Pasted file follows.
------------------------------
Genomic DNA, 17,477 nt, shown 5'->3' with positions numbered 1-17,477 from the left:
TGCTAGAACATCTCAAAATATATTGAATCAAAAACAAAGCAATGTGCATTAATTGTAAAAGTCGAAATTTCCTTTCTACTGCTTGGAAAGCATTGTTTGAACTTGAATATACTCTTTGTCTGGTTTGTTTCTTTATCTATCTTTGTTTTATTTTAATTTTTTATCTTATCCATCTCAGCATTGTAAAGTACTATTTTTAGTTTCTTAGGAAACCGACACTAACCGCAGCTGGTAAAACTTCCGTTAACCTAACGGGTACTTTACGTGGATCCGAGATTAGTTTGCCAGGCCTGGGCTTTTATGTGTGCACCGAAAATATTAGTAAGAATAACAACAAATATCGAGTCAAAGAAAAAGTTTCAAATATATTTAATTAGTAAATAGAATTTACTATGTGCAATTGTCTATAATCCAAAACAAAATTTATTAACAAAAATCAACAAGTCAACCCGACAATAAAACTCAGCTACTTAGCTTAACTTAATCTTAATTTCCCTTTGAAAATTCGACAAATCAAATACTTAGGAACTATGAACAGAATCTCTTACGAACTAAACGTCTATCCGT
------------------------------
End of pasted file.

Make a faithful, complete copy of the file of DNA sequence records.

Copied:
Genomic DNA, 17,477 nt, shown 5'->3' with positions numbered 1-17,477 from the left:
TGCTAGAACATCTCAAAATATATTGAATCAAAAACAAAGCAATGTGCATTAATTGTAAAAGTCGAAATTTCCTTTCTACTGCTTGGAAAGCATTGTTTGAACTTGAATATACTCTTTGTCTGGTTTGTTTCTTTATCTATCTTTGTTTTATTTTAATTTTTTATCTTATCCATCTCAGCATTGTAAAGTACTATTTTTAGTTTCTTAGGAAACCGACACTAACCGCAGCTGGTAAAACTTCCGTTAACCTAACGGGTACTTTACGTGGATCCGAGATTAGTTTGCCAGGCCTGGGCTTTTATGTGTGCACCGAAAATATTAGTAAGAATAACAACAAATATCGAGTCAAAGAAAAAGTTTCAAATATATTTAATTAGTAAATAGAATTTACTATGTGCAATTGTCTATAATCCAAAACAAAATTTATTAACAAAAATCAACAAGTCAACCCGACAATAAAACTCAGCTACTTAGCTTAACTTAATCTTAATTTCCCTTTGAAAATTCGACAAATCAAATACTTAGGAACTATGAACAGAATCTCTTACGAACTAAACGTCTATCCGT